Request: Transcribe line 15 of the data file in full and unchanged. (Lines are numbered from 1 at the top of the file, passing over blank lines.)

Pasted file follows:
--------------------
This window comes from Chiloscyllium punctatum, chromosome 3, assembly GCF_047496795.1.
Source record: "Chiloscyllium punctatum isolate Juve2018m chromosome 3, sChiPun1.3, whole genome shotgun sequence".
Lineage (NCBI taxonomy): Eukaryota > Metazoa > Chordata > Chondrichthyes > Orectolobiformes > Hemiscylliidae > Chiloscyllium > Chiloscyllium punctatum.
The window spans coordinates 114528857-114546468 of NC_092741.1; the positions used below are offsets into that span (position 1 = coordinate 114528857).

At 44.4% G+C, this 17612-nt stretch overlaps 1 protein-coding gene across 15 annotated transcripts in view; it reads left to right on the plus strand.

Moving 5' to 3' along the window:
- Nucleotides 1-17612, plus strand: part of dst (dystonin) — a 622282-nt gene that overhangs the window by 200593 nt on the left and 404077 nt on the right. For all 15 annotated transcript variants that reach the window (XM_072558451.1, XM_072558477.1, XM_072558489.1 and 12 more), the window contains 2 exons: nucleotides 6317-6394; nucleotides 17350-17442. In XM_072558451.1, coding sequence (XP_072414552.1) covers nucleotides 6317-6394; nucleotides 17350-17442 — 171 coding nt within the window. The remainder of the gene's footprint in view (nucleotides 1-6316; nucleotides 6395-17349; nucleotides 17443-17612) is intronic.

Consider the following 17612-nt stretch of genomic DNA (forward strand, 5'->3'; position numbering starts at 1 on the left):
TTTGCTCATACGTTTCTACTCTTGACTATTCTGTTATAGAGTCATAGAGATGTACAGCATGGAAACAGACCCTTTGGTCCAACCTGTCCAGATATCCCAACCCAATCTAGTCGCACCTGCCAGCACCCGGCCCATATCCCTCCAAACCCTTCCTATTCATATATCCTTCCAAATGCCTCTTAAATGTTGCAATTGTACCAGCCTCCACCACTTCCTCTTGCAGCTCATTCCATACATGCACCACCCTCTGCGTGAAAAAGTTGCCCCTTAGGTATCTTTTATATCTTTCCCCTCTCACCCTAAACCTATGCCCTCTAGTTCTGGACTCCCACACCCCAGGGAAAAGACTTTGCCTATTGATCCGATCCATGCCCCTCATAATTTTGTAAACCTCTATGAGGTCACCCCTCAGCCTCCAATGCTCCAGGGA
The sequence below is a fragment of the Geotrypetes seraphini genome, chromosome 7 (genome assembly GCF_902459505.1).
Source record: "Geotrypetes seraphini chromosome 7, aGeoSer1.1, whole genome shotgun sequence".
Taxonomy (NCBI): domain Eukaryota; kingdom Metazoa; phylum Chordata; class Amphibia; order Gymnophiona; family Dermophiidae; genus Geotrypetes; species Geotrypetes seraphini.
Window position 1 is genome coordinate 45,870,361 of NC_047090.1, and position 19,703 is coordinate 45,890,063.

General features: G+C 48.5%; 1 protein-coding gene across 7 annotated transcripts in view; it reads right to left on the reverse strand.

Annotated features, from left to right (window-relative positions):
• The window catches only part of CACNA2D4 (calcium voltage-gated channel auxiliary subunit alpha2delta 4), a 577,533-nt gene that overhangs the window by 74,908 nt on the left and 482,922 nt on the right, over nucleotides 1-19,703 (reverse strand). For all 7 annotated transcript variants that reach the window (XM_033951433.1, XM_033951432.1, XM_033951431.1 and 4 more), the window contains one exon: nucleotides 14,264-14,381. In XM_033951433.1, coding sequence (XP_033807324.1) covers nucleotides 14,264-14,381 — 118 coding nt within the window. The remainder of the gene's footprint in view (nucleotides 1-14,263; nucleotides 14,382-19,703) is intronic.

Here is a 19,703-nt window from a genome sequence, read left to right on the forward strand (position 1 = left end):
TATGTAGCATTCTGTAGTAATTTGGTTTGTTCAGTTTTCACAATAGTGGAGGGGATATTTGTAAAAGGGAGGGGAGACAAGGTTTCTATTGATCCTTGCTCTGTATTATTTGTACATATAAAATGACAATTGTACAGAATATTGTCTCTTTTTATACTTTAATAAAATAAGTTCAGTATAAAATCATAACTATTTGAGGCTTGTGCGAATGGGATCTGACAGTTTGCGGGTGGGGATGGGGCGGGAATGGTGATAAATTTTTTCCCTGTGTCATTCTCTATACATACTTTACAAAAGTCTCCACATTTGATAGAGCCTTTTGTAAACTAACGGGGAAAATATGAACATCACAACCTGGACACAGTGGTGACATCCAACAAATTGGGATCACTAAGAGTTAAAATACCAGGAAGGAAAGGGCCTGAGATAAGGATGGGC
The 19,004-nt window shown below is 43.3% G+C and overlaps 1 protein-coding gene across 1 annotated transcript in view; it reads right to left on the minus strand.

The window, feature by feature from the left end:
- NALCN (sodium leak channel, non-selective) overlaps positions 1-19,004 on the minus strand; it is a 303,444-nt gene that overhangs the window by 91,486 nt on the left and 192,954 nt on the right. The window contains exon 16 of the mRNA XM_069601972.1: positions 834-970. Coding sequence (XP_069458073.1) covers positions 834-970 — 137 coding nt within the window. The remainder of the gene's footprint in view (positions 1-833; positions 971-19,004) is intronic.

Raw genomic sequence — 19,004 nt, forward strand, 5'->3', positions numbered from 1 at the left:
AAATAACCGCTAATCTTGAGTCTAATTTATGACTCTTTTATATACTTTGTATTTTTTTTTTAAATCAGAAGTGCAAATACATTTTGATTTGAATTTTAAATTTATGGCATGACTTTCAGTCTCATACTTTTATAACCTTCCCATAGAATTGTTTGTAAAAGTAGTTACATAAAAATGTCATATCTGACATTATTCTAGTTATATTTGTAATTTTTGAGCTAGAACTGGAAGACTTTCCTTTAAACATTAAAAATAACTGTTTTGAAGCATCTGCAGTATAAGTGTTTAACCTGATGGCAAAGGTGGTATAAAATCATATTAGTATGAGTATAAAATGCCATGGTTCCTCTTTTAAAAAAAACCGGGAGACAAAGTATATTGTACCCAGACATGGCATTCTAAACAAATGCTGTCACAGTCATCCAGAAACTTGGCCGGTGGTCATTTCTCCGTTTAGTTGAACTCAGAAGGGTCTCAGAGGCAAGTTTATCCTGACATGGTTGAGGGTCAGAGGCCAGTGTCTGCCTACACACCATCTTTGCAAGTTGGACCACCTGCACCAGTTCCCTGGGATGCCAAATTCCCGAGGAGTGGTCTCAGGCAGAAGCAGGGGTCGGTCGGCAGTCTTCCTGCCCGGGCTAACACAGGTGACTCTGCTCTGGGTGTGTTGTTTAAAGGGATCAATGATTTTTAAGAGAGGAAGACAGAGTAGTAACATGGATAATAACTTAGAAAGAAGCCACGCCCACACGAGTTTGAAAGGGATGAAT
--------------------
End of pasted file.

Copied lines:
Annotated features, from left to right (window-relative positions):